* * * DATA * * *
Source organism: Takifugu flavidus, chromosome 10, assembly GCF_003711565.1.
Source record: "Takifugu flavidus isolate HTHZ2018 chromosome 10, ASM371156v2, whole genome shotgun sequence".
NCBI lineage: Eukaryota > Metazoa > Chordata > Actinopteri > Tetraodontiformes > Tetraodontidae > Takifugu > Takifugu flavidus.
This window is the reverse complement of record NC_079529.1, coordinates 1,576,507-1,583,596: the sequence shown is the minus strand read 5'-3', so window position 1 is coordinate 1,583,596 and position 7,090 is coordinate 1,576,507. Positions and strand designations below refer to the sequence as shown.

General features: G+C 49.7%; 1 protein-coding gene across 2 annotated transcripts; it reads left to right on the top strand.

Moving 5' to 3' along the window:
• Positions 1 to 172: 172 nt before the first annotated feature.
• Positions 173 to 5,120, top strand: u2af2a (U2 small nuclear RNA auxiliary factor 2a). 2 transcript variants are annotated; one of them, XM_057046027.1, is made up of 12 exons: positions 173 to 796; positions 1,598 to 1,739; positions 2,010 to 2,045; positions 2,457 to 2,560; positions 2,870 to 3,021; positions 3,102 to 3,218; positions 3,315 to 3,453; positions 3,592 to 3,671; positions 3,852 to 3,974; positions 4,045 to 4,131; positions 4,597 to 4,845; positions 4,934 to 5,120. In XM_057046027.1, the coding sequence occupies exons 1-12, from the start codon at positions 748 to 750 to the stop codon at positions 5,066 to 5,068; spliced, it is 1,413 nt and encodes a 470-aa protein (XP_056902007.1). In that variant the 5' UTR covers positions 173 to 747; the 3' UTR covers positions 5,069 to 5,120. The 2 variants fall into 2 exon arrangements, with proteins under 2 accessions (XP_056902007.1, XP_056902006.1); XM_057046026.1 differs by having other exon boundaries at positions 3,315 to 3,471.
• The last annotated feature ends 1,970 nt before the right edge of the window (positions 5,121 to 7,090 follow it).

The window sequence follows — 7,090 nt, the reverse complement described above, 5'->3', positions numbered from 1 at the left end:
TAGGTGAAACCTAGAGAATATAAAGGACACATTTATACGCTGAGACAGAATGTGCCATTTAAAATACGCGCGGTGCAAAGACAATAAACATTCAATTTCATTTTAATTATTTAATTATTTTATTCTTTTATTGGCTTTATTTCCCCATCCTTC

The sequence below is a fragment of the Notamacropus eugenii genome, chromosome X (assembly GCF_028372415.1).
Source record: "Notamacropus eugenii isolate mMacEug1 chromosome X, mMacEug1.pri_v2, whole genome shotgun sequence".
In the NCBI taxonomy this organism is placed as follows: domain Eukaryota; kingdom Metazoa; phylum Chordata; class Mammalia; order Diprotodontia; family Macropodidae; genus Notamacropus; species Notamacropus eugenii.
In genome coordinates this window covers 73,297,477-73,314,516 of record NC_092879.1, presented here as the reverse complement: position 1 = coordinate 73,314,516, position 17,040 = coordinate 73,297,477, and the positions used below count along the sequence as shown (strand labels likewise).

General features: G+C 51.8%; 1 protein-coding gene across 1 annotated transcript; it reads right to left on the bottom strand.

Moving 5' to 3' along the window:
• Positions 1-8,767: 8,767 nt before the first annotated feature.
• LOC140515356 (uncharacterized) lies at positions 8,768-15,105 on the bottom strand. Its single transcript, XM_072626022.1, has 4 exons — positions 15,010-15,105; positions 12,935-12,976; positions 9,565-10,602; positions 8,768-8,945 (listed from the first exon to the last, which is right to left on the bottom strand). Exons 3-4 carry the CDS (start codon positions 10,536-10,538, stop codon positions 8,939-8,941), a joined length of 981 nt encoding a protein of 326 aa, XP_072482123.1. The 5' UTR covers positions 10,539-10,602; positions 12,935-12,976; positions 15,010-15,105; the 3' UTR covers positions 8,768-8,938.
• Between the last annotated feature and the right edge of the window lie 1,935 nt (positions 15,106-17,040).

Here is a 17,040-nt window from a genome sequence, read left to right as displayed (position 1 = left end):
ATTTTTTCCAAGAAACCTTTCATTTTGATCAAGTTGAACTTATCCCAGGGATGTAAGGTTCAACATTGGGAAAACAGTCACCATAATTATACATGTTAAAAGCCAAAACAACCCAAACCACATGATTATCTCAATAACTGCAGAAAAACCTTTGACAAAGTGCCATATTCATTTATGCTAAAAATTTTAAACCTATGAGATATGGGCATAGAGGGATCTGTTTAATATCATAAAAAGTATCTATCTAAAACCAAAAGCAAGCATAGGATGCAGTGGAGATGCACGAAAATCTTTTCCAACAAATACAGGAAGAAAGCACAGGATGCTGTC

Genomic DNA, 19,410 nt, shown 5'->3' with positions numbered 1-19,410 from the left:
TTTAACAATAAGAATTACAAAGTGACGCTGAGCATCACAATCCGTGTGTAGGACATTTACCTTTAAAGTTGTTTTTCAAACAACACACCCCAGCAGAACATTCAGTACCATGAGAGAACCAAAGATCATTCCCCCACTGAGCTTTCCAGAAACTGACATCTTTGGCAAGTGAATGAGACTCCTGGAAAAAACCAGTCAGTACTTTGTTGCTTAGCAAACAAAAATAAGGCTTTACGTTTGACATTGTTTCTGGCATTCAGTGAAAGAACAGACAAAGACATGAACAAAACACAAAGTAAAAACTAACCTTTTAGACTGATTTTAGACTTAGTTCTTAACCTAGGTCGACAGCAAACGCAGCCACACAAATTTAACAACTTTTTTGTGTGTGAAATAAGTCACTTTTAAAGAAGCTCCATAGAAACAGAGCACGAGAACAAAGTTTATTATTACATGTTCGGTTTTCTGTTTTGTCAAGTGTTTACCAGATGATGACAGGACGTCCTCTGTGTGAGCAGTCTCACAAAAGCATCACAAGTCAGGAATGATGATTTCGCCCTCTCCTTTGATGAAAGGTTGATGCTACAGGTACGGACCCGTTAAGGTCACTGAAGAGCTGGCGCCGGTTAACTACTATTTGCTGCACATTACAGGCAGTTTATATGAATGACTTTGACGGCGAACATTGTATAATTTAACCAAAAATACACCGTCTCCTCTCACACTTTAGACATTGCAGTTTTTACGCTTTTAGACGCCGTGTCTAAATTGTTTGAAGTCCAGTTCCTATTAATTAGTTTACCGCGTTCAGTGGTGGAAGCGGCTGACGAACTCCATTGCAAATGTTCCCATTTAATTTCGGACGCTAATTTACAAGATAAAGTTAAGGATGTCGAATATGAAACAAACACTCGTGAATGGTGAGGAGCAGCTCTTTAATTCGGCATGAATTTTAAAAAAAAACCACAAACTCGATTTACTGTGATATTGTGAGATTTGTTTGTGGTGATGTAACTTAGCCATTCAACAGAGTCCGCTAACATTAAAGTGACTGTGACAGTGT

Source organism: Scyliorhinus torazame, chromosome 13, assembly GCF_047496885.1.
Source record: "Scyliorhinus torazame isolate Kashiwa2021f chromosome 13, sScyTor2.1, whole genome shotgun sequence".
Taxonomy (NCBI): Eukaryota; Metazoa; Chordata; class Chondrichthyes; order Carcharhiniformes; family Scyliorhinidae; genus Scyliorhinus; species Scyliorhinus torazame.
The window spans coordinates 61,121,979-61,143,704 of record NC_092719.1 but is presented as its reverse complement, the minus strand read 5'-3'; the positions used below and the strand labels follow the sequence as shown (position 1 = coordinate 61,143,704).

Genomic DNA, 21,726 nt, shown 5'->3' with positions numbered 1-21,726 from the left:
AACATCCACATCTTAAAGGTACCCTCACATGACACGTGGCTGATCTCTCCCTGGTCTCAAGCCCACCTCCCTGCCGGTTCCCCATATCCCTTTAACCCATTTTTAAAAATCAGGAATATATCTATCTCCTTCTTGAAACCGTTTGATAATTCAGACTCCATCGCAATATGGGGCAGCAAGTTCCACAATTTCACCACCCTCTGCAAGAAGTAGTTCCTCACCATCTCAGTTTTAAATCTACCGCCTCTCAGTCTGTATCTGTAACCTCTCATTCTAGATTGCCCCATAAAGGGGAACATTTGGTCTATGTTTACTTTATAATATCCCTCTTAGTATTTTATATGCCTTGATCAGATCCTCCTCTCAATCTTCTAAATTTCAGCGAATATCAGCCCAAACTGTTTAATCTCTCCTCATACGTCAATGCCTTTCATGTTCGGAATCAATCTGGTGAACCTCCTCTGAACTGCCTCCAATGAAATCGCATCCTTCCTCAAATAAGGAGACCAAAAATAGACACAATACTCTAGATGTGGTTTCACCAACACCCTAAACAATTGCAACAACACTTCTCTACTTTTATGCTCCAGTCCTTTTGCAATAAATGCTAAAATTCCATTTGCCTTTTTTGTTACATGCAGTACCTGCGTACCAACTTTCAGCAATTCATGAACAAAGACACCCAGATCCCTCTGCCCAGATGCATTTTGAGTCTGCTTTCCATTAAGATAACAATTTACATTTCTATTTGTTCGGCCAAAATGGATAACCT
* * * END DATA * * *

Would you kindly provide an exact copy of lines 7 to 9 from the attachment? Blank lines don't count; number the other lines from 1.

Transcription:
• Positions 1 to 172: 172 nt before the first annotated feature.
• Positions 173 to 5,120, top strand: u2af2a (U2 small nuclear RNA auxiliary factor 2a). 2 transcript variants are annotated; one of them, XM_057046027.1, is made up of 12 exons: positions 173 to 796; positions 1,598 to 1,739; positions 2,010 to 2,045; positions 2,457 to 2,560; positions 2,870 to 3,021; positions 3,102 to 3,218; positions 3,315 to 3,453; positions 3,592 to 3,671; positions 3,852 to 3,974; positions 4,045 to 4,131; positions 4,597 to 4,845; positions 4,934 to 5,120. In XM_057046027.1, the coding sequence occupies exons 1-12, from the start codon at positions 748 to 750 to the stop codon at positions 5,066 to 5,068; spliced, it is 1,413 nt and encodes a 470-aa protein (XP_056902007.1). In that variant the 5' UTR covers positions 173 to 747; the 3' UTR covers positions 5,069 to 5,120. The 2 variants fall into 2 exon arrangements, with proteins under 2 accessions (XP_056902007.1, XP_056902006.1); XM_057046026.1 differs by having other exon boundaries at positions 3,315 to 3,471.
• The last annotated feature ends 1,970 nt before the right edge of the window (positions 5,121 to 7,090 follow it).